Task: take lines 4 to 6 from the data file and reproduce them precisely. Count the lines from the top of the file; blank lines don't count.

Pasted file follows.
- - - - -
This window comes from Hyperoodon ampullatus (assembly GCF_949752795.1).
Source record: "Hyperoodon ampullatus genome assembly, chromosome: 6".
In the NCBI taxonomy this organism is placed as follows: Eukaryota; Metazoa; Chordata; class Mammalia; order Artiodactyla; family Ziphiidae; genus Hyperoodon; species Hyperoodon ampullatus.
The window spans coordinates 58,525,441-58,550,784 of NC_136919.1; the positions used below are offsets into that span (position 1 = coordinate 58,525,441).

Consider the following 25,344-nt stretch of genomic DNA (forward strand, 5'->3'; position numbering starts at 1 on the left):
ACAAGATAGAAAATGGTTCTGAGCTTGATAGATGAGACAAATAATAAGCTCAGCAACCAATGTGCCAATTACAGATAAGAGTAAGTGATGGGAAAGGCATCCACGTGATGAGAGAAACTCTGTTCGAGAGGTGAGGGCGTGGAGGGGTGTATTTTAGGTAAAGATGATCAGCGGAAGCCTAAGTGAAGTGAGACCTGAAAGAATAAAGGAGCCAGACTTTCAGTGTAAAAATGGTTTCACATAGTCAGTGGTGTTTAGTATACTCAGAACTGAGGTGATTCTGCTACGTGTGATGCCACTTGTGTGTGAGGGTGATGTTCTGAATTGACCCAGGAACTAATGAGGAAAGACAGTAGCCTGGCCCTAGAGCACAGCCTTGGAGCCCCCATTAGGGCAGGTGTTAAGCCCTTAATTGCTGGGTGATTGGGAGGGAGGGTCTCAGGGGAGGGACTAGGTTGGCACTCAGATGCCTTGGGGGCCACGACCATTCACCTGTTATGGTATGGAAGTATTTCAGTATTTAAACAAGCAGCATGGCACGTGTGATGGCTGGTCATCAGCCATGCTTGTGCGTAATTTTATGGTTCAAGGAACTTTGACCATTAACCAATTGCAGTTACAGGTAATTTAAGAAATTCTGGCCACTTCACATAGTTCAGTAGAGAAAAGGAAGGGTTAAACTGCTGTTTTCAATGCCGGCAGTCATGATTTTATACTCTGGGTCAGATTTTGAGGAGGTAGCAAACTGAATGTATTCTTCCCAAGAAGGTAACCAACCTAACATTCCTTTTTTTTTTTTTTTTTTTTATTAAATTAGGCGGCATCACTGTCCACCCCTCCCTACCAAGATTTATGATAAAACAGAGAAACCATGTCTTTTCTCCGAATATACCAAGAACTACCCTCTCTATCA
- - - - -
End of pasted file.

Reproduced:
The window spans coordinates 58,525,441-58,550,784 of NC_136919.1; the positions used below are offsets into that span (position 1 = coordinate 58,525,441).

Consider the following 25,344-nt stretch of genomic DNA (forward strand, 5'->3'; position numbering starts at 1 on the left):
ACAAGATAGAAAATGGTTCTGAGCTTGATAGATGAGACAAATAATAAGCTCAGCAACCAATGTGCCAATTACAGATAAGAGTAAGTGATGGGAAAGGCATCCACGTGATGAGAGAAACTCTGTTCGAGAGGTGAGGGCGTGGAGGGGTGTATTTTAGGTAAAGATGATCAGCGGAAGCCTAAGTGAAGTGAGACCTGAAAGAATAAAGGAGCCAGACTTTCAGTGTAAAAATGGTTTCACATAGTCAGTGGTGTTTAGTATACTCAGAACTGAGGTGATTCTGCTACGTGTGATGCCACTTGTGTGTGAGGGTGATGTTCTGAATTGACCCAGGAACTAATGAGGAAAGACAGTAGCCTGGCCCTAGAGCACAGCCTTGGAGCCCCCATTAGGGCAGGTGTTAAGCCCTTAATTGCTGGGTGATTGGGAGGGAGGGTCTCAGGGGAGGGACTAGGTTGGCACTCAGATGCCTTGGGGGCCACGACCATTCACCTGTTATGGTATGGAAGTATTTCAGTATTTAAACAAGCAGCATGGCACGTGTGATGGCTGGTCATCAGCCATGCTTGTGCGTAATTTTATGGTTCAAGGAACTTTGACCATTAACCAATTGCAGTTACAGGTAATTTAAGAAATTCTGGCCACTTCACATAGTTCAGTAGAGAAAAGGAAGGGTTAAACTGCTGTTTTCAATGCCGGCAGTCATGATTTTATACTCTGGGTCAGATTTTGAGGAGGTAGCAAACTGAATGTATTCTTCCCAAGAAGGTAACCAACCTAACATTCCTTTTTTTTTTTTTTTTTTTTATTAAATTAGGCGGCATCACTGTCCACCCCTCCCTACCAAGATTTATGATAAAACAGAGAAACCATGTCTTTTCTCCGAATATACCAAGAACTACCCTCTCTATCA